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    Mike London wrote:But it's always been true you never even had to think about downloading Java SE for free, either.


    You still don't have to worry about it. Just now we use a different URL for download.

    Mike London wrote:1. OK for commercial work?


    If you were ok with using unpaid Oracle JDK, it's fine to use Open JDK. So it is ok for some types of commercial work. I work for a bank. We've always paid for support. Not because Oracle mandated it. But because we needed security patches and support.

    Mike London wrote:2. Feature identical to paid version?


    It's supposed to be. In fact, Oracle is one of the major contributors to Open JDK.

    Mike London wrote:3. Works the same in IDEs as official Java SE?


    Yes

     
    Tim Moores
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    Mike London wrote:

    Tim Moores wrote:OprnJDK will continue to be free. Oracle's Java may not be.



    Not really a definitive answer. Is all this still up in the air?


    The Oracle announcement from a few month back made it clear that nothing changes with respect to OpenJDK - I wouldn call that "up in the air".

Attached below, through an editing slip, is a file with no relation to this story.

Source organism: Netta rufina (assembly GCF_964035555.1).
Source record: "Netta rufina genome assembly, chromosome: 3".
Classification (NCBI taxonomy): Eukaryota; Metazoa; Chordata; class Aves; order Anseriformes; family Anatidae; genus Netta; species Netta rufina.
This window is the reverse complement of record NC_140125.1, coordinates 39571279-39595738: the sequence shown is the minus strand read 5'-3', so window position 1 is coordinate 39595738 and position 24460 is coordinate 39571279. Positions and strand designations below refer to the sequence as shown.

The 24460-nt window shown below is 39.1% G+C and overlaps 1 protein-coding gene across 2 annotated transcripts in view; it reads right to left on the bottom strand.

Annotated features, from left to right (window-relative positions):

Mike London
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    Tim Moores wrote:

    Mike London wrote:

    Tim Moores wrote:OprnJDK will continue to be free. Oracle's Java may not be.



    Not really a definitive answer. Is all this still up in the air?


    The Oracle announcement from a few month back made it clear that nothing changes with respect to OpenJDK - I wouldn call that "up in the air".



    I was referring to the Java SE, which may not be freely downloadable starting in version 11. Nobody seems to be sure about that. Hence ... "up in the air".

    The bigger question is who can keep up with all the changes to Java? I'm still learning Lambdas and Java 8 stuff better and better. They keep adding, updating, etc.